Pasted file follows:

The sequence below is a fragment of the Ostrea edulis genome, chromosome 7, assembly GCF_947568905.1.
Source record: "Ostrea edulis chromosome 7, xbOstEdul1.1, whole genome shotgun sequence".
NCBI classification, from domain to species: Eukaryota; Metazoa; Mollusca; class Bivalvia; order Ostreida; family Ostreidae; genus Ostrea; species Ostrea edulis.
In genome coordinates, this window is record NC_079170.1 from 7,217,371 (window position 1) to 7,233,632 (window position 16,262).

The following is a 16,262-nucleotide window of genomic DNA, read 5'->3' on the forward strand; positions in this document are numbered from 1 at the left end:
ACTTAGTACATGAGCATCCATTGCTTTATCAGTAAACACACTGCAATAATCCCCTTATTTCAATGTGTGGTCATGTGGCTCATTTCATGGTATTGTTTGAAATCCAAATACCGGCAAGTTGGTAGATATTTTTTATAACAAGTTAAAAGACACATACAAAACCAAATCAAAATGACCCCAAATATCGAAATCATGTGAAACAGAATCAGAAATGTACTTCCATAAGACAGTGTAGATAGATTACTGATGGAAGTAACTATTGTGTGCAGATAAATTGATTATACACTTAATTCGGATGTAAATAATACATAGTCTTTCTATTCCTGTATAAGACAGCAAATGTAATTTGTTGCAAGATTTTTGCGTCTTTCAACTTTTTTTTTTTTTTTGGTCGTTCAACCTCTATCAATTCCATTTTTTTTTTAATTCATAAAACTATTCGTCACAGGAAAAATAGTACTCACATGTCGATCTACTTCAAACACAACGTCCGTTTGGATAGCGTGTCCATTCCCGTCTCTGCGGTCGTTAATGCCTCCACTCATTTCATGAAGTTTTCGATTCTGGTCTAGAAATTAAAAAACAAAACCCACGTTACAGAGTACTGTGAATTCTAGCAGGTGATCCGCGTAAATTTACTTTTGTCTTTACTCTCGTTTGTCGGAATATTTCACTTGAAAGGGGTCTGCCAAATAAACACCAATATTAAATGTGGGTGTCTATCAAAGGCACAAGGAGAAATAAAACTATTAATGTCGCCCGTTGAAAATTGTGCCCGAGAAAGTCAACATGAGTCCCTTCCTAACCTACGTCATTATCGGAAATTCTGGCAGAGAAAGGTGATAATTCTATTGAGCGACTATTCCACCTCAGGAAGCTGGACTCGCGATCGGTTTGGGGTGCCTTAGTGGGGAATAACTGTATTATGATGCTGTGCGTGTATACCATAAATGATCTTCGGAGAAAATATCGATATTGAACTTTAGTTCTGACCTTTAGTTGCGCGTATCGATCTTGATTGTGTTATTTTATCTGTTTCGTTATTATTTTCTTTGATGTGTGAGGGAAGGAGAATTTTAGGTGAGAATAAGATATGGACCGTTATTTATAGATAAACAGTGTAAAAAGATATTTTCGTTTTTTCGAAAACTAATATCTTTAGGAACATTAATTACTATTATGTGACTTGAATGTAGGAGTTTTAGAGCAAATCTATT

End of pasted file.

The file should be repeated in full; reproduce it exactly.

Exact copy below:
The sequence below is a fragment of the Ostrea edulis genome, chromosome 7, assembly GCF_947568905.1.
Source record: "Ostrea edulis chromosome 7, xbOstEdul1.1, whole genome shotgun sequence".
NCBI classification, from domain to species: Eukaryota; Metazoa; Mollusca; class Bivalvia; order Ostreida; family Ostreidae; genus Ostrea; species Ostrea edulis.
In genome coordinates, this window is record NC_079170.1 from 7,217,371 (window position 1) to 7,233,632 (window position 16,262).

The following is a 16,262-nucleotide window of genomic DNA, read 5'->3' on the forward strand; positions in this document are numbered from 1 at the left end:
ACTTAGTACATGAGCATCCATTGCTTTATCAGTAAACACACTGCAATAATCCCCTTATTTCAATGTGTGGTCATGTGGCTCATTTCATGGTATTGTTTGAAATCCAAATACCGGCAAGTTGGTAGATATTTTTTATAACAAGTTAAAAGACACATACAAAACCAAATCAAAATGACCCCAAATATCGAAATCATGTGAAACAGAATCAGAAATGTACTTCCATAAGACAGTGTAGATAGATTACTGATGGAAGTAACTATTGTGTGCAGATAAATTGATTATACACTTAATTCGGATGTAAATAATACATAGTCTTTCTATTCCTGTATAAGACAGCAAATGTAATTTGTTGCAAGATTTTTGCGTCTTTCAACTTTTTTTTTTTTTTTGGTCGTTCAACCTCTATCAATTCCATTTTTTTTTTAATTCATAAAACTATTCGTCACAGGAAAAATAGTACTCACATGTCGATCTACTTCAAACACAACGTCCGTTTGGATAGCGTGTCCATTCCCGTCTCTGCGGTCGTTAATGCCTCCACTCATTTCATGAAGTTTTCGATTCTGGTCTAGAAATTAAAAAACAAAACCCACGTTACAGAGTACTGTGAATTCTAGCAGGTGATCCGCGTAAATTTACTTTTGTCTTTACTCTCGTTTGTCGGAATATTTCACTTGAAAGGGGTCTGCCAAATAAACACCAATATTAAATGTGGGTGTCTATCAAAGGCACAAGGAGAAATAAAACTATTAATGTCGCCCGTTGAAAATTGTGCCCGAGAAAGTCAACATGAGTCCCTTCCTAACCTACGTCATTATCGGAAATTCTGGCAGAGAAAGGTGATAATTCTATTGAGCGACTATTCCACCTCAGGAAGCTGGACTCGCGATCGGTTTGGGGTGCCTTAGTGGGGAATAACTGTATTATGATGCTGTGCGTGTATACCATAAATGATCTTCGGAGAAAATATCGATATTGAACTTTAGTTCTGACCTTTAGTTGCGCGTATCGATCTTGATTGTGTTATTTTATCTGTTTCGTTATTATTTTCTTTGATGTGTGAGGGAAGGAGAATTTTAGGTGAGAATAAGATATGGACCGTTATTTATAGATAAACAGTGTAAAAAGATATTTTCGTTTTTTCGAAAACTAATATCTTTAGGAACATTAATTACTATTATGTGACTTGAATGTAGGAGTTTTAGAGCAAATCTATT